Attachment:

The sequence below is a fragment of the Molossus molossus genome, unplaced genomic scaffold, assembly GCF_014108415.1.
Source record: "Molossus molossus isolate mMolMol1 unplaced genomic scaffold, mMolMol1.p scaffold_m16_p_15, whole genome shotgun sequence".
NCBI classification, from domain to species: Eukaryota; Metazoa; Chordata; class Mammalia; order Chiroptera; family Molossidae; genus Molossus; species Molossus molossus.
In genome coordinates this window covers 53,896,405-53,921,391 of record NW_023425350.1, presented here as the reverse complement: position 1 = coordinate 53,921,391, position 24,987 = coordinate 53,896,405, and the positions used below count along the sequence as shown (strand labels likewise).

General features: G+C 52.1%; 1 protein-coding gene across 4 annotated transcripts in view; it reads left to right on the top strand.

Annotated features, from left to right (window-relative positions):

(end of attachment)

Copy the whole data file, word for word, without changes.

The sequence below is a fragment of the Molossus molossus genome, unplaced genomic scaffold, assembly GCF_014108415.1.
Source record: "Molossus molossus isolate mMolMol1 unplaced genomic scaffold, mMolMol1.p scaffold_m16_p_15, whole genome shotgun sequence".
NCBI classification, from domain to species: Eukaryota; Metazoa; Chordata; class Mammalia; order Chiroptera; family Molossidae; genus Molossus; species Molossus molossus.
In genome coordinates this window covers 53,896,405-53,921,391 of record NW_023425350.1, presented here as the reverse complement: position 1 = coordinate 53,921,391, position 24,987 = coordinate 53,896,405, and the positions used below count along the sequence as shown (strand labels likewise).

General features: G+C 52.1%; 1 protein-coding gene across 4 annotated transcripts in view; it reads left to right on the top strand.

Annotated features, from left to right (window-relative positions):